8. But it is necessary to give certain effective directions, so that a mere order of dismissal of this appeal may not result in injustice. Section 66(5) of the Act requires the Tribunal on receiving a copy of the judgment of the High Court to pass such orders as are necessary to dispose of the case conformably to such judgment. The section clearly imposes an obligation upon the Tribunal to dispose of the appeal in the light of and conformably with the judgment of the High Court. If the High Court agrees with the view of the Tribunal, the appeal may be disposed of by a formal order. But if the High Court disagrees with the Tribunal on a question of law, the Appellate Tribunal must modify its order in the light of the order of the High Court. If for example the High Court has held that the judgment of the Tribunal is vitiated, because it is based on no evidence or because the judgment proceeds upon a mis-construction of the statute, the Appellate Tribunal would be under a duty to dispose of the case conformably with the opinion of the High Court and on the merits of the dispute, and rehear the appeal after giving notice to the parties and redetermine it in accordance with law. In Income-tax Appellate Tribunal, Bombay and Ors. v. S. C. Cambatta and Co. Ltd., : 29ITR118(Bom) the Bombay High Court explained the procedure to be followed as under :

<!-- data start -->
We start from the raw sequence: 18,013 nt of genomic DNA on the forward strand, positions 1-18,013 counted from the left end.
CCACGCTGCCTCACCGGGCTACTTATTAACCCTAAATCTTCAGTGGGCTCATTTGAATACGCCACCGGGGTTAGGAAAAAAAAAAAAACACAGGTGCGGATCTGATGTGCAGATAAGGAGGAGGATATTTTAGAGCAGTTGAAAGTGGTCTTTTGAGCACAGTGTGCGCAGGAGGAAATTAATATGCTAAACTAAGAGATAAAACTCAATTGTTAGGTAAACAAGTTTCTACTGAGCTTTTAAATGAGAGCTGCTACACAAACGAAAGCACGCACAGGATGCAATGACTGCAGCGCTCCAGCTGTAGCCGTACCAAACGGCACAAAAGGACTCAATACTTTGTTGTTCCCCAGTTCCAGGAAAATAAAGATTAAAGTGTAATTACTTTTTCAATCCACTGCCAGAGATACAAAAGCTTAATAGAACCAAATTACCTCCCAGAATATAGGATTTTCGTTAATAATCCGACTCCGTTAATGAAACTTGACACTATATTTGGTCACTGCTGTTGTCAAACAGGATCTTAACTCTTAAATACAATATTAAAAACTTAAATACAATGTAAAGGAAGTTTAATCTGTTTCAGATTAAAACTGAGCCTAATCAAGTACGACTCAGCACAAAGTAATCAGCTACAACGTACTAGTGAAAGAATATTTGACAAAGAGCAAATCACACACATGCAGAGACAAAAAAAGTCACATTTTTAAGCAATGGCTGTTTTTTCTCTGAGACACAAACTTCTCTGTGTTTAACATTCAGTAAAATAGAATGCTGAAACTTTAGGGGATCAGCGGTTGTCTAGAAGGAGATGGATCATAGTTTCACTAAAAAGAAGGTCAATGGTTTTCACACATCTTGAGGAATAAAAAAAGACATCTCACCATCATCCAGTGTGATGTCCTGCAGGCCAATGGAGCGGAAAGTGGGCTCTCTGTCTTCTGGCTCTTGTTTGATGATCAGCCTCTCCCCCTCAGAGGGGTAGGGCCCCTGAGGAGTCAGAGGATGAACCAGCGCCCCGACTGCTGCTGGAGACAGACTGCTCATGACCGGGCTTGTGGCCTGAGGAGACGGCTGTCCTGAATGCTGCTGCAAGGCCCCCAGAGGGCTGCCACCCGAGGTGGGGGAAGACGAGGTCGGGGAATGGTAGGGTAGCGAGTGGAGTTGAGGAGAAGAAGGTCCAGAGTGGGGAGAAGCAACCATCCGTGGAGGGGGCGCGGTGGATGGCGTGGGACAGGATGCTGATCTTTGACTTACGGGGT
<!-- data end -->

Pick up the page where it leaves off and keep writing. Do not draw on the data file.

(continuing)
'when a reference is made to the High Court either under s. 66(1) or Section 66(2) the decision of the Appellate Tribunal cannot be looked upon as final; in other words, the appeal is not finally disposed of. It is only when the High Court decides the case, exercises its advisory jurisdiction, and gives directions to the Tribunal on questions of law, and the Tribunal reconsiders the matter an decides it, that the appeal is finally disposed of...... it is clear that what the Appellate Tribunal is doing after the High Court has heard the case is to exercise its appellate powers under Section 33. ...... The shape that the appeal would ultimately take and the decision that the Appellate Tribunal would ultimately give would entirely depend upon the view taken by the High Court.'
9. This passage was quoted with approval by this Court in Esthuri Aswathiah v. The C.I.T., Mysore [Civil Appeal No. 631 of 1966, decided on April 18, 1967]. In the present case, the High Court has held, and we agree with the High Court, that the judgment of the Appellate Tribunal is vitiated in law because it has proceeded on an erroneous interpretation of the statute. The High Court accordingly answered the third question in the affirmative and in favour of the respondent-company. We must make it clear that the answer of the High Court to this question means that the Appellate Tribunal must now, in conformity with the judgment of the High Court, act under s. 66(5) of the Act, that is to say, dispose of the case after rehearing the respondent company and the Commissioner in the light of the evidence and according to law.
10. Subject to this direction, the appeal is dismissed with costs.
11. Appeal dismissed.